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A Genetic Linkage Map of Diploid Paspalum notatum.

PASPALUM is a large genus of the grass family consisting of more than 400 species, most of which are native to the tropical and subtropical regions of the New World (Chase, 1929). Several members of the genus are of economic importance since they are used for forage, turf, and ornamental purposes (Burson and Bennett, 1971). Approximately 80% of the species are polyploid, and among them, tetraploids are predominant (Quarin, 1992). Apomixis (i.e., asexual reproduction by seeds) is a common trait in the genus, being apospory (in which a non reduced megagametophyte originates from a somatic cell, usually a nucellar cell) the most frequent type, and diplospory (in which a non reduced megaspore originates from the reproductive cell itself, with the later failing to successfully complete meiosis) only of occasional occurrence (Quarin, 1992). As in other grasses, apomixis takes place in Paspalum mainly at the polyploid level. However, diploids with some degree of apomictic reproduction have been observed (Norrmann et al., 1989). In nature, apomictic tetraploids usually appear together with sexual diploid cospecific races.

Paspalum notatum Flugge is a rhizomatous species widely distributed in native grasslands from central Mexico to Argentina and throughout the Caribbean Islands (Chase, 1929). The diploid form, Pensacola bahiagrass (P. notatum var. saurae Parodi, 2n = 2x = 20), is one of the most popular perennial pasture grasses in the southern USA (Burton, 1974). Although it was named after the Pensacola region of Florida, it probably originated from a relatively small area of central-eastern and northeastern Argentina (Burton, 1967). The species is sexual and self-incompatible (Burton, 1955).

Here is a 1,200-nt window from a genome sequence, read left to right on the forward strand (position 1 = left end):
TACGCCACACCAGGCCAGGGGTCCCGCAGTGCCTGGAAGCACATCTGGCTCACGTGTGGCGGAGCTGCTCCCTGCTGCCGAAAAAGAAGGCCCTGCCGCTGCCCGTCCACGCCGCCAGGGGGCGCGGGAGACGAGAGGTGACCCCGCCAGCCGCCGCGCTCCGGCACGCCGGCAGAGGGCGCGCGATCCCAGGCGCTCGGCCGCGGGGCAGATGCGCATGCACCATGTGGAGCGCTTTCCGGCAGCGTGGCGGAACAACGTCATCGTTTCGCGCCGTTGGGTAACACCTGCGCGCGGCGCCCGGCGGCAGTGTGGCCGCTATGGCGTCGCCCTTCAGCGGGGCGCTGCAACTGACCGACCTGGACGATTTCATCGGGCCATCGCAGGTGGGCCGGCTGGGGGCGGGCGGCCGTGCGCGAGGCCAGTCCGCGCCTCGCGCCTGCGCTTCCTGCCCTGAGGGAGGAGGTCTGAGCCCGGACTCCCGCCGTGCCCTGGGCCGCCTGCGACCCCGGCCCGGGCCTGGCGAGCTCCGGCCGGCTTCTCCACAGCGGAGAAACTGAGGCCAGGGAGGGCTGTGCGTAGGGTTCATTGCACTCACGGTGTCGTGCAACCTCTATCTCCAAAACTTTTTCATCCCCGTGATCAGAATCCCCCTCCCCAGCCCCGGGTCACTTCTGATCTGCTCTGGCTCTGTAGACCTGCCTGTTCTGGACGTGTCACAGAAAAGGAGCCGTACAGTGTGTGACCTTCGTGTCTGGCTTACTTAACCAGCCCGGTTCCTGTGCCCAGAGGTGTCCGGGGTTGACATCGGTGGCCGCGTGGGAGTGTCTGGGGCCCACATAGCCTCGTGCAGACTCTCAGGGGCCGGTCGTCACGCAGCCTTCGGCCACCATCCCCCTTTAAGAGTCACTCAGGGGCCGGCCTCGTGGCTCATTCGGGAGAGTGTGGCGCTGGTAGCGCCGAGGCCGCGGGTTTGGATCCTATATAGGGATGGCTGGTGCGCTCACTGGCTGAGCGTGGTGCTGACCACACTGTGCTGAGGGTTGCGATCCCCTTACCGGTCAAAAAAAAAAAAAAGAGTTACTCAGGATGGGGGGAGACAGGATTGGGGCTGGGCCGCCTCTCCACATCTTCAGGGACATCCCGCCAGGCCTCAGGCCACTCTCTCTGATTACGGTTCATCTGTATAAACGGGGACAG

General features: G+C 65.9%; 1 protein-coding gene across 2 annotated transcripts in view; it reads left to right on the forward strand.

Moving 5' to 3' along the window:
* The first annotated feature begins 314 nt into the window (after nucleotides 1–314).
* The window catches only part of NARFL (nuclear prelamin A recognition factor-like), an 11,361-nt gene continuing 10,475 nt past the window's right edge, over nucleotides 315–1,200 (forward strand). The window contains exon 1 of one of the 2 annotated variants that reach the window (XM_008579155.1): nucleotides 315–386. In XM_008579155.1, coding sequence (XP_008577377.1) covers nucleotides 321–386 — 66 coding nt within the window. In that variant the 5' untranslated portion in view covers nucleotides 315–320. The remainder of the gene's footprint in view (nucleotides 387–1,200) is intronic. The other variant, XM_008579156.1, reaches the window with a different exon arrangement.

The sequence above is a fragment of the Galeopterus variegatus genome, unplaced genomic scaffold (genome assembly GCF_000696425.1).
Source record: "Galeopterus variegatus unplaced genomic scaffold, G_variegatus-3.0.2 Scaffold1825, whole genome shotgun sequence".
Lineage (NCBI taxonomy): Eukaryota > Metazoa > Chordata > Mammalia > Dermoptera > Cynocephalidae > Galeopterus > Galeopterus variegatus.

Molecular marker technologies have led to the rapid development of detailed genetic maps for many crop plants (Martin, 1998). Genetic linkage maps provide a framework for studying simple and complex traits. Moreover, the possibility of using common RFLP probes across several taxa provides a means of comparing maps between both related and unrelated species (Ahn and Tanksley, 1993). Comparative studies in the Gramineae have led to the observation of an extensive similarity between genomes of several species (Devos and Gale, 1997; Glaszmann et al., 1997; Moore et al., 1995). With regard to the forage grasses, genetic linkage maps are available for Lolium, where a number of important quantitative trait loci (QTLs) have been identified (Bert et al., 1999; Hayward et al., 1994, 1998). Likewise, a map of Setaria italica (L.) P. Beauv. and its comparative analysis with rice has been reported (Devos et al., 1998; Wang et al., 1998). Among the apomictic grasses, several markers linked to the genomic region controlling this reproductive mode have been identified in Pennisetum and Brachiaria (Gustine et al., 1997; Ozias-Akins et al., 1993; Pessino et al., 1997; 1998). Moreover, an apospory-specific genomic region (ASGR) with restricted genetic recombination has been identified in Pennisetum hybrids (Ozias-Akins et al., 1998).

The objective of this work was the construction of a genetic linkage map of diploid Paspalum notatum to be used in genetic studies as well as in programs involving the breeding of the species. The strategy of map construction was based on a comparative approach that employed heterologous RFLP clones evenly distributed over the maize and rice genetic maps to cover the Paspalum genome uniformly and together with random markers (RAPD and AFLP) to condense the linkage groups. In addition, several markers reported to be associated with the apomictic mode of reproduction in the Gramineae were located on the map.

MATERIALS AND METHODS